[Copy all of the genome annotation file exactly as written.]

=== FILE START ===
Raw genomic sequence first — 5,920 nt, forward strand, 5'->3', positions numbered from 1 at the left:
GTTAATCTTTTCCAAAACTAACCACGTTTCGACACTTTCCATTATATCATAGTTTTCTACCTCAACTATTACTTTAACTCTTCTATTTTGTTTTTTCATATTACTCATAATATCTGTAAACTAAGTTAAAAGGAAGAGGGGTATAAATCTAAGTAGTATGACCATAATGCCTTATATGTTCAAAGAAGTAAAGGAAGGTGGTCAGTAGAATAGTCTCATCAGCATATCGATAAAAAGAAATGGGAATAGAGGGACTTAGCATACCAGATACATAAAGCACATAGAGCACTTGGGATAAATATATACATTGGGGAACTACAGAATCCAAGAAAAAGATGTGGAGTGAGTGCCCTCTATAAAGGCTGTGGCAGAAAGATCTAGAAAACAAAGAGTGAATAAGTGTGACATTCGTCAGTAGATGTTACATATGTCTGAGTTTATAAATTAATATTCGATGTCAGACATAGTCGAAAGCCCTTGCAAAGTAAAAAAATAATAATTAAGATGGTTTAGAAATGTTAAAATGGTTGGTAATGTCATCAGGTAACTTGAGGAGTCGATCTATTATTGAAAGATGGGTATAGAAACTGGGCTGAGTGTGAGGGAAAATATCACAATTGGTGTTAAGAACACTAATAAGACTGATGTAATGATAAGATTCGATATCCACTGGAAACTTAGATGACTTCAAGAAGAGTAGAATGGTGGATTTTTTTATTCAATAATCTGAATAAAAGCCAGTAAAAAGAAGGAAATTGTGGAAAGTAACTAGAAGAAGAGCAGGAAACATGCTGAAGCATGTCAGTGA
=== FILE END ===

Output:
Raw genomic sequence first — 5,920 nt, forward strand, 5'->3', positions numbered from 1 at the left:
GTTAATCTTTTCCAAAACTAACCACGTTTCGACACTTTCCATTATATCATAGTTTTCTACCTCAACTATTACTTTAACTCTTCTATTTTGTTTTTTCATATTACTCATAATATCTGTAAACTAAGTTAAAAGGAAGAGGGGTATAAATCTAAGTAGTATGACCATAATGCCTTATATGTTCAAAGAAGTAAAGGAAGGTGGTCAGTAGAATAGTCTCATCAGCATATCGATAAAAAGAAATGGGAATAGAGGGACTTAGCATACCAGATACATAAAGCACATAGAGCACTTGGGATAAATATATACATTGGGGAACTACAGAATCCAAGAAAAAGATGTGGAGTGAGTGCCCTCTATAAAGGCTGTGGCAGAAAGATCTAGAAAACAAAGAGTGAATAAGTGTGACATTCGTCAGTAGATGTTACATATGTCTGAGTTTATAAATTAATATTCGATGTCAGACATAGTCGAAAGCCCTTGCAAAGTAAAAAAATAATAATTAAGATGGTTTAGAAATGTTAAAATGGTTGGTAATGTCATCAGGTAACTTGAGGAGTCGATCTATTATTGAAAGATGGGTATAGAAACTGGGCTGAGTGTGAGGGAAAATATCACAATTGGTGTTAAGAACACTAATAAGACTGATGTAATGATAAGATTCGATATCCACTGGAAACTTAGATGACTTCAAGAAGAGTAGAATGGTGGATTTTTTTATTCAATAATCTGAATAAAAGCCAGTAAAAAGAAGGAAATTGTGGAAAGTAACTAGAAGAAGAGCAGGAAACATGCTGAAGCATGTCAGTGA